"You'll see," I replied.
Quietly we drove back the 100 meters to the road and I could tell Jonathan was really anticipating something big...much bigger than it really was.
"There!" I exclaimed, and pointed to a poorly designed white sign, with black letters, advertising "Winery" ... and underneath it was a full-color banner with "PIZZA."
We HAD to go.
The sign made it clear that it was only open Thurs, Fri, and Sat, but we could at least have a look and, if we were lucky, they would let us in.
Missouri wine can't be much worse than Swiss wine, right?
We drove the 2.2 miles up the gravel road to the "Winery." We could tell we were getting close as there were grapes. Not lots of grapes. Not enough to say this is a winery, compared to what I see in other places, but the sign out front affirmed it, so we pulled in.
Have you ever seen one of those farms where they park old tractors in a field and leave it...for years...and it just becomes part of the land. And maybe they do the same for a couple of trucks and a bathtub? I'm not saying that exactly describes this place, but it exactly describes this place. Little effort was put into the "curb appeal."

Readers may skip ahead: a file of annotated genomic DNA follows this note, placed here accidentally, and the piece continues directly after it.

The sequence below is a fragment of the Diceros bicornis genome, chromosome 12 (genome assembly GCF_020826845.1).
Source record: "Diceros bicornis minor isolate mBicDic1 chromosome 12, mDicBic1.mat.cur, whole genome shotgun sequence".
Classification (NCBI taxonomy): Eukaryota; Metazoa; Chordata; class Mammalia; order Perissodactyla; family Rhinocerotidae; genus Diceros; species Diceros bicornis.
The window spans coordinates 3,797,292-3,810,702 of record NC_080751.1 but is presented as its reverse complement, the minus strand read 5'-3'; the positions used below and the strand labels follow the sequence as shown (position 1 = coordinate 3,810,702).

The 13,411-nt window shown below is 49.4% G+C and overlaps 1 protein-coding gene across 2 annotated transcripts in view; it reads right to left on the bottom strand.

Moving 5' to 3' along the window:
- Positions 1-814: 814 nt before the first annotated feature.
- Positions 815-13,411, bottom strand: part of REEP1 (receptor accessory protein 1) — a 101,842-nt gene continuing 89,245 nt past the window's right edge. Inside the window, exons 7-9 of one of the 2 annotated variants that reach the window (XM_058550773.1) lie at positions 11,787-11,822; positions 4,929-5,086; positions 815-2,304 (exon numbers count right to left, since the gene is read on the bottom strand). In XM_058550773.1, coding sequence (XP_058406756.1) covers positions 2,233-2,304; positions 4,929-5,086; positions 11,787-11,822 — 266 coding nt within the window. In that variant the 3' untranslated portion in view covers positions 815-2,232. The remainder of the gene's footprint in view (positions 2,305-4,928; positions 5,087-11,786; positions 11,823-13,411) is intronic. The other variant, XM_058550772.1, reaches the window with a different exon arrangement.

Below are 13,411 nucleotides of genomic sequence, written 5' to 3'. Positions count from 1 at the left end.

We pulled in and slowly drove down the road between the house and the barn. A dog came out to great us by standing in our way. I stopped. It slowly came to the driver's side so I could pull forward some more.
As I approached the far end of the house, we could see people inside, so we waved. They waved.
As one of them came outside, I rolled down Jonathan's window and greeted the man.
"I saw your sign and we wanted to come check it out," I said. "I noticed you're only open Thursday through Saturday."
"It's close enough to Thursday for me," he replied. "Come on down."
He headed down the road toward the grapes, windmill, and the tasting room, where I've heard you can also get pizza.
I parked the truck, grabbed my camera, and Jonathan and I followed the man into the building down the hill.
He put two glasses on the counter and uncorked a bottle and poured. We drank.
AUTHOR’S NOTE: I'm probably as bad at reviewing wines as I am movies. I have seen very few movies I didn't like and I rarely have a bad glass of wine. I'm also bad at reviewing music, as I actually listen to Tiny Tim, Slim Whitman, Yma Sumac, and Neil Diamond...and almost anything else out there.